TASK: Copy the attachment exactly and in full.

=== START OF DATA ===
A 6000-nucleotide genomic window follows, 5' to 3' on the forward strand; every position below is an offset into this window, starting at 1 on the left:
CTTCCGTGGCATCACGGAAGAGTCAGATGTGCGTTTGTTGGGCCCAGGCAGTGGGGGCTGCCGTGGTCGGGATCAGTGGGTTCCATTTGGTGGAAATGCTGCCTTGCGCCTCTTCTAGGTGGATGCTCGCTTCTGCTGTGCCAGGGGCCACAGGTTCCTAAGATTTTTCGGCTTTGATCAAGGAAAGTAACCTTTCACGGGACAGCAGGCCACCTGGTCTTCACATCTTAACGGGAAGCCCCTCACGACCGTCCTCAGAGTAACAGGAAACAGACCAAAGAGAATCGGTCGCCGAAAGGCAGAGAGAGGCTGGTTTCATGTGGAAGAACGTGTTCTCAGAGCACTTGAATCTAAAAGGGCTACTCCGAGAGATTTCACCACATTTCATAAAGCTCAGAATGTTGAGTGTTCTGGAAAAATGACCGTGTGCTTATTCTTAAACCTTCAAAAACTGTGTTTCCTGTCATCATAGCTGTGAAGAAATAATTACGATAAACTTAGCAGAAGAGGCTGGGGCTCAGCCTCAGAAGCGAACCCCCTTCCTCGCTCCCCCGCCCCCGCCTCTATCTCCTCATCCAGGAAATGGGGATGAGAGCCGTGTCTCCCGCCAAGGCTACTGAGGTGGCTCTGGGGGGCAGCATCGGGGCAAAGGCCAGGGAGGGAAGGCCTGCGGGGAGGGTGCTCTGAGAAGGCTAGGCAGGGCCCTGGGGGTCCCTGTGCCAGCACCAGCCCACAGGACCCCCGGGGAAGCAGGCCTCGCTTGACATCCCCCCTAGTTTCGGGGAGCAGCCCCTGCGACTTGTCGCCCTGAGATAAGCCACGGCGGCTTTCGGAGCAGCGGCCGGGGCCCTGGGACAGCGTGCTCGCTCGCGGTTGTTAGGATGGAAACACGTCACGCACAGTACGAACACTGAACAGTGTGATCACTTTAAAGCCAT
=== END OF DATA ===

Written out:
A 6000-nucleotide genomic window follows, 5' to 3' on the forward strand; every position below is an offset into this window, starting at 1 on the left:
CTTCCGTGGCATCACGGAAGAGTCAGATGTGCGTTTGTTGGGCCCAGGCAGTGGGGGCTGCCGTGGTCGGGATCAGTGGGTTCCATTTGGTGGAAATGCTGCCTTGCGCCTCTTCTAGGTGGATGCTCGCTTCTGCTGTGCCAGGGGCCACAGGTTCCTAAGATTTTTCGGCTTTGATCAAGGAAAGTAACCTTTCACGGGACAGCAGGCCACCTGGTCTTCACATCTTAACGGGAAGCCCCTCACGACCGTCCTCAGAGTAACAGGAAACAGACCAAAGAGAATCGGTCGCCGAAAGGCAGAGAGAGGCTGGTTTCATGTGGAAGAACGTGTTCTCAGAGCACTTGAATCTAAAAGGGCTACTCCGAGAGATTTCACCACATTTCATAAAGCTCAGAATGTTGAGTGTTCTGGAAAAATGACCGTGTGCTTATTCTTAAACCTTCAAAAACTGTGTTTCCTGTCATCATAGCTGTGAAGAAATAATTACGATAAACTTAGCAGAAGAGGCTGGGGCTCAGCCTCAGAAGCGAACCCCCTTCCTCGCTCCCCCGCCCCCGCCTCTATCTCCTCATCCAGGAAATGGGGATGAGAGCCGTGTCTCCCGCCAAGGCTACTGAGGTGGCTCTGGGGGGCAGCATCGGGGCAAAGGCCAGGGAGGGAAGGCCTGCGGGGAGGGTGCTCTGAGAAGGCTAGGCAGGGCCCTGGGGGTCCCTGTGCCAGCACCAGCCCACAGGACCCCCGGGGAAGCAGGCCTCGCTTGACATCCCCCCTAGTTTCGGGGAGCAGCCCCTGCGACTTGTCGCCCTGAGATAAGCCACGGCGGCTTTCGGAGCAGCGGCCGGGGCCCTGGGACAGCGTGCTCGCTCGCGGTTGTTAGGATGGAAACACGTCACGCACAGTACGAACACTGAACAGTGTGATCACTTTAAAGCCAT